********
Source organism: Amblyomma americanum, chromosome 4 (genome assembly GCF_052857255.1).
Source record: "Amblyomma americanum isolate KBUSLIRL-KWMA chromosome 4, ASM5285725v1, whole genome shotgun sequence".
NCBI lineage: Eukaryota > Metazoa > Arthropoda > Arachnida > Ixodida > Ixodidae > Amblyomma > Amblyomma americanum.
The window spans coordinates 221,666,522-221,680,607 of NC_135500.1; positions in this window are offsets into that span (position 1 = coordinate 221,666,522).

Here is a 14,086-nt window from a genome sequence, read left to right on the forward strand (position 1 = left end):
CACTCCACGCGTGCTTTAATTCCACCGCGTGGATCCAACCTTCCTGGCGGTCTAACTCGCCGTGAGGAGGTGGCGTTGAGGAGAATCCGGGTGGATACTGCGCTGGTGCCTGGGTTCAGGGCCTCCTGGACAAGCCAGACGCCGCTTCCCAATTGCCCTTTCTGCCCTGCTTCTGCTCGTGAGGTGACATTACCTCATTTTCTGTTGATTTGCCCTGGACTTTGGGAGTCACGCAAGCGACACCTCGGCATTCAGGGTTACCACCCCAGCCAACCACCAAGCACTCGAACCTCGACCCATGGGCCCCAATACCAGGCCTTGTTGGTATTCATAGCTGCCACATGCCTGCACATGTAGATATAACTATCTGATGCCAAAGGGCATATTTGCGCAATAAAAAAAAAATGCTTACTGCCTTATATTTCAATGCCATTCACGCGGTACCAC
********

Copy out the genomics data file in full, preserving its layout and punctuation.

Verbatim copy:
Source organism: Amblyomma americanum, chromosome 4 (genome assembly GCF_052857255.1).
Source record: "Amblyomma americanum isolate KBUSLIRL-KWMA chromosome 4, ASM5285725v1, whole genome shotgun sequence".
NCBI lineage: Eukaryota > Metazoa > Arthropoda > Arachnida > Ixodida > Ixodidae > Amblyomma > Amblyomma americanum.
The window spans coordinates 221,666,522-221,680,607 of NC_135500.1; positions in this window are offsets into that span (position 1 = coordinate 221,666,522).

Here is a 14,086-nt window from a genome sequence, read left to right on the forward strand (position 1 = left end):
CACTCCACGCGTGCTTTAATTCCACCGCGTGGATCCAACCTTCCTGGCGGTCTAACTCGCCGTGAGGAGGTGGCGTTGAGGAGAATCCGGGTGGATACTGCGCTGGTGCCTGGGTTCAGGGCCTCCTGGACAAGCCAGACGCCGCTTCCCAATTGCCCTTTCTGCCCTGCTTCTGCTCGTGAGGTGACATTACCTCATTTTCTGTTGATTTGCCCTGGACTTTGGGAGTCACGCAAGCGACACCTCGGCATTCAGGGTTACCACCCCAGCCAACCACCAAGCACTCGAACCTCGACCCATGGGCCCCAATACCAGGCCTTGTTGGTATTCATAGCTGCCACATGCCTGCACATGTAGATATAACTATCTGATGCCAAAGGGCATATTTGCGCAATAAAAAAAAAATGCTTACTGCCTTATATTTCAATGCCATTCACGCGGTACCAC